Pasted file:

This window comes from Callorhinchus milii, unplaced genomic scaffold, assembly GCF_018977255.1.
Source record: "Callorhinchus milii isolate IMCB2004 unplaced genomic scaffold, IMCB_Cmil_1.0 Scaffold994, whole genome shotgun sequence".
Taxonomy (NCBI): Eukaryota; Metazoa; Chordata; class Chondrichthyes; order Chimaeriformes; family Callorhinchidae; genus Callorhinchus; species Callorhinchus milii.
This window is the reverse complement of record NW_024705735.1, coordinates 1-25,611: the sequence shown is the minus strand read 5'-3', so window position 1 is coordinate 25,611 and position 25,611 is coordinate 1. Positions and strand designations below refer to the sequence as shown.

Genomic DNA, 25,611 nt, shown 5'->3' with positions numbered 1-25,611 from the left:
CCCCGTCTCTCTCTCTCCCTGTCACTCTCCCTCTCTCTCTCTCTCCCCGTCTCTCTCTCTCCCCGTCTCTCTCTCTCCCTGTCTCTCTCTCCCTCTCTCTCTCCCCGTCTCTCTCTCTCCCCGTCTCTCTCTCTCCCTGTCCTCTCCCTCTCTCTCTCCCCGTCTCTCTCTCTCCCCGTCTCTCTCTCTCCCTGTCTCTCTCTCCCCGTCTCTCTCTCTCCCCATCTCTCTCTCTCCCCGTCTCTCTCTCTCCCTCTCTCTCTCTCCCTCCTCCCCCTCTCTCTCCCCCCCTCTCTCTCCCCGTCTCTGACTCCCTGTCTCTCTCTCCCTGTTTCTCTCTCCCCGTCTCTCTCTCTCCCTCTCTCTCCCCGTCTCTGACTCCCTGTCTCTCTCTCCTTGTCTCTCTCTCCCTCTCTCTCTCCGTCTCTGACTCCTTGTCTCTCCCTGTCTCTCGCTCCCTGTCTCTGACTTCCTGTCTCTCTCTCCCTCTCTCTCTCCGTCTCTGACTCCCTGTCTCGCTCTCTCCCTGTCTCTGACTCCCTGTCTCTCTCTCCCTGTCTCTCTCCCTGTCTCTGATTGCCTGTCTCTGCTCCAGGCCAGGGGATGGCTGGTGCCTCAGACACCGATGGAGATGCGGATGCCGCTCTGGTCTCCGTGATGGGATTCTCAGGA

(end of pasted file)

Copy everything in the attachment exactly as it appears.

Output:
This window comes from Callorhinchus milii, unplaced genomic scaffold, assembly GCF_018977255.1.
Source record: "Callorhinchus milii isolate IMCB2004 unplaced genomic scaffold, IMCB_Cmil_1.0 Scaffold994, whole genome shotgun sequence".
Taxonomy (NCBI): Eukaryota; Metazoa; Chordata; class Chondrichthyes; order Chimaeriformes; family Callorhinchidae; genus Callorhinchus; species Callorhinchus milii.
This window is the reverse complement of record NW_024705735.1, coordinates 1-25,611: the sequence shown is the minus strand read 5'-3', so window position 1 is coordinate 25,611 and position 25,611 is coordinate 1. Positions and strand designations below refer to the sequence as shown.

Genomic DNA, 25,611 nt, shown 5'->3' with positions numbered 1-25,611 from the left:
CCCCGTCTCTCTCTCTCCCTGTCACTCTCCCTCTCTCTCTCTCTCCCCGTCTCTCTCTCTCCCCGTCTCTCTCTCTCCCTGTCTCTCTCTCCCTCTCTCTCTCCCCGTCTCTCTCTCTCCCCGTCTCTCTCTCTCCCTGTCCTCTCCCTCTCTCTCTCCCCGTCTCTCTCTCTCCCCGTCTCTCTCTCTCCCTGTCTCTCTCTCCCCGTCTCTCTCTCTCCCCATCTCTCTCTCTCCCCGTCTCTCTCTCTCCCTCTCTCTCTCTCCCTCCTCCCCCTCTCTCTCCCCCCCTCTCTCTCCCCGTCTCTGACTCCCTGTCTCTCTCTCCCTGTTTCTCTCTCCCCGTCTCTCTCTCTCCCTCTCTCTCCCCGTCTCTGACTCCCTGTCTCTCTCTCCTTGTCTCTCTCTCCCTCTCTCTCTCCGTCTCTGACTCCTTGTCTCTCCCTGTCTCTCGCTCCCTGTCTCTGACTTCCTGTCTCTCTCTCCCTCTCTCTCTCCGTCTCTGACTCCCTGTCTCGCTCTCTCCCTGTCTCTGACTCCCTGTCTCTCTCTCCCTGTCTCTCTCCCTGTCTCTGATTGCCTGTCTCTGCTCCAGGCCAGGGGATGGCTGGTGCCTCAGACACCGATGGAGATGCGGATGCCGCTCTGGTCTCCGTGATGGGATTCTCAGGA